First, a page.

“Reclaim” is defined in 40 CFR 84.3 as the reprocessing of regulated substances (used interchangeably with “HFCs” in this NOFO) to specifications in appendix A of 40 CFR part 82, subpart F that are applicable to that regulated substance. Reclamation refers to the reprocessing of a recovered regulated substance to meet at least the purity described in Air-Conditioning, Heating, and Refrigeration Institute (AHRI) standard AHRI 700–2016 (or an appropriate successor standard adopted by the Administrator); the purity of the reclaimed regulated substances must be verified using, at a minimum, the analytical method described in that standard. Reclaimed HFCs help reduce the need for new HFCs and support a smooth transition as HFCs are phased down under the AIM Act.
“Destruction” is defined in 40 CFR 84.3 as the expiration of a regulated substance to the destruction and removal efficiency actually achieved. Such destruction might result in a commercially useful end product, but such usefulness would be secondary to the act of destruction. As part of these competitive grants, the EPA will only fund projects that advance or innovatively deploy the technologies listed in 40 CFR 84.29.
There are three broad categories of destruction technologies listed in 40 CFR 84.29: thermal oxidation (incineration), plasma, and conversion (other, non-incineration) technologies. As finalized in an October 2021 rule (“Phasedown of Hydrofluorocarbons: Establishing the Allowance Allocation and Trading Program under the AIM Act” (86 FR 5516)), there are two lists of destruction technologies: one for HFCs other than HFC-23 and one for all HFCs including HFC-23.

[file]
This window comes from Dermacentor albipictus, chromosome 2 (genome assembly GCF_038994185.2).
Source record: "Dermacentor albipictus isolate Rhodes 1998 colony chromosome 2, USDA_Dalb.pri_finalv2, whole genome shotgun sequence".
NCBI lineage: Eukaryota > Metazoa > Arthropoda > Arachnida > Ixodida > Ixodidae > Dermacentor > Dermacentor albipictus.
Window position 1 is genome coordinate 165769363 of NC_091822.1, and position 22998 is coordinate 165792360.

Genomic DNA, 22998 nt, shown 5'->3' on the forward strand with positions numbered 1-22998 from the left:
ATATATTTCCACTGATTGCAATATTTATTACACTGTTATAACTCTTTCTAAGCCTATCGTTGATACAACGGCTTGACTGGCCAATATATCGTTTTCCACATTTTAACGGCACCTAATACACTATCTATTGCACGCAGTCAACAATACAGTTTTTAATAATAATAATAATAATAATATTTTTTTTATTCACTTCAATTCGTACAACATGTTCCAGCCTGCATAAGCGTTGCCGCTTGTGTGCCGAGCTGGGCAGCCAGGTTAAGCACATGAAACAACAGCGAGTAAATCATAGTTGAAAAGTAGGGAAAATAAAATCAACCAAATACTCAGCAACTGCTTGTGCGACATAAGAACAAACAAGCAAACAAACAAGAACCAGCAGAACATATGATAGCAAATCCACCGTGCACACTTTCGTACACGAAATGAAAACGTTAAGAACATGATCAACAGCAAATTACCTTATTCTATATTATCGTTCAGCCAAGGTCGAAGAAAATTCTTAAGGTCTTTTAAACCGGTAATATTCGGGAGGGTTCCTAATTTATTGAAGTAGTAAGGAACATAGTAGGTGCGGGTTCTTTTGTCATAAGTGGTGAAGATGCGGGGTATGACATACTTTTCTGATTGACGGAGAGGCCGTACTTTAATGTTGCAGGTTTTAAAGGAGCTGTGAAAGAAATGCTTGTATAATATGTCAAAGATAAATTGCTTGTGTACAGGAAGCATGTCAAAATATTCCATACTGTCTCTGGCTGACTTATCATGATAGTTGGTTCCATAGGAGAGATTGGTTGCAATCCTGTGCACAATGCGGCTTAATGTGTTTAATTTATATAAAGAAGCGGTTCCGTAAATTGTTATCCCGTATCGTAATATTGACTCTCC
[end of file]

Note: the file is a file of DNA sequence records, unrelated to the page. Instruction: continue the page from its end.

The following twelve destruction technologies are approved by the EPA for destruction of all regulated substances except for HFC-23:
- Incineration (6 technologies): Cement kilns, gaseous/fume oxidation, liquid injection incineration, porous thermal reactor, reactor cracking, and rotary kiln incineration.
- Plasma (3): Argon plasma arc, nitrogen plasma arc, and portable plasma arc.
- Conversion (3): Chemical reaction with hydrogen (H2) and carbon dioxide (CO2), gas phase catalytic de-halogenation, and superheated steam reactor.
The following eight technologies are approved by the EPA for the destruction of HFC-23:
- Incineration (4): Gaseous/fume oxidation, liquid injection incineration, reactor cracking, and rotary kiln incineration.
- Plasma (2): Argon plasma arc and nitrogen plasma arc.
- Conversion (2): Chemical reaction with H2 and CO2 and superheated steam reactor.
These technologies are capable of either destroying HFCs at a destruction removal efficiency of at least 99.99 percent or converting them into non-regulated substances. Innovative technologies are those that demonstrate efficacy in destroying HFCs and are not yet widely available, particularly in the United States (U.S.) (e.g., chemical conversion or portable plasma arc).
Visit our Institutionally Limited Submission webpage for more updates and other announcements.